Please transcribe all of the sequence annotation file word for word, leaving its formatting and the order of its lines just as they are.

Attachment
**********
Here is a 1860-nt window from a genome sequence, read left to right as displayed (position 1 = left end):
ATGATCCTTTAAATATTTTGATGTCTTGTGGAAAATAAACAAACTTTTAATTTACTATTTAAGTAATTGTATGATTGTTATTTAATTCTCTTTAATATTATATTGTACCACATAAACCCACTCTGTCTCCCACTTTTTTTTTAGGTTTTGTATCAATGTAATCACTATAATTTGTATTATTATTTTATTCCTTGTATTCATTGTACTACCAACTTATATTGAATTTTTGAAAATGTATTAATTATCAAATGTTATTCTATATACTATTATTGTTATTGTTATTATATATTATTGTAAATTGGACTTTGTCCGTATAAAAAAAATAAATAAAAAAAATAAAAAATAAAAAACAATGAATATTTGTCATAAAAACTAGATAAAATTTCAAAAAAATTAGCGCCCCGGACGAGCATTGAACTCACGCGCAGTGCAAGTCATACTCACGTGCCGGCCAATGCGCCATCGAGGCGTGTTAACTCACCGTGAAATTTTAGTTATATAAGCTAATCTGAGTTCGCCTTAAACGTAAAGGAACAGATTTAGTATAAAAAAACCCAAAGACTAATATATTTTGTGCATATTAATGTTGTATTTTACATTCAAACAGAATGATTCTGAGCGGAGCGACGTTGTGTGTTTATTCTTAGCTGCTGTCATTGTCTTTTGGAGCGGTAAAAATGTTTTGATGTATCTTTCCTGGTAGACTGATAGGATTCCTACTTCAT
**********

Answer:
Here is a 1860-nt window from a genome sequence, read left to right as displayed (position 1 = left end):
ATGATCCTTTAAATATTTTGATGTCTTGTGGAAAATAAACAAACTTTTAATTTACTATTTAAGTAATTGTATGATTGTTATTTAATTCTCTTTAATATTATATTGTACCACATAAACCCACTCTGTCTCCCACTTTTTTTTTAGGTTTTGTATCAATGTAATCACTATAATTTGTATTATTATTTTATTCCTTGTATTCATTGTACTACCAACTTATATTGAATTTTTGAAAATGTATTAATTATCAAATGTTATTCTATATACTATTATTGTTATTGTTATTATATATTATTGTAAATTGGACTTTGTCCGTATAAAAAAAATAAATAAAAAAAATAAAAAATAAAAAACAATGAATATTTGTCATAAAAACTAGATAAAATTTCAAAAAAATTAGCGCCCCGGACGAGCATTGAACTCACGCGCAGTGCAAGTCATACTCACGTGCCGGCCAATGCGCCATCGAGGCGTGTTAACTCACCGTGAAATTTTAGTTATATAAGCTAATCTGAGTTCGCCTTAAACGTAAAGGAACAGATTTAGTATAAAAAAACCCAAAGACTAATATATTTTGTGCATATTAATGTTGTATTTTACATTCAAACAGAATGATTCTGAGCGGAGCGACGTTGTGTGTTTATTCTTAGCTGCTGTCATTGTCTTTTGGAGCGGTAAAAATGTTTTGATGTATCTTTCCTGGTAGACTGATAGGATTCCTACTTCAT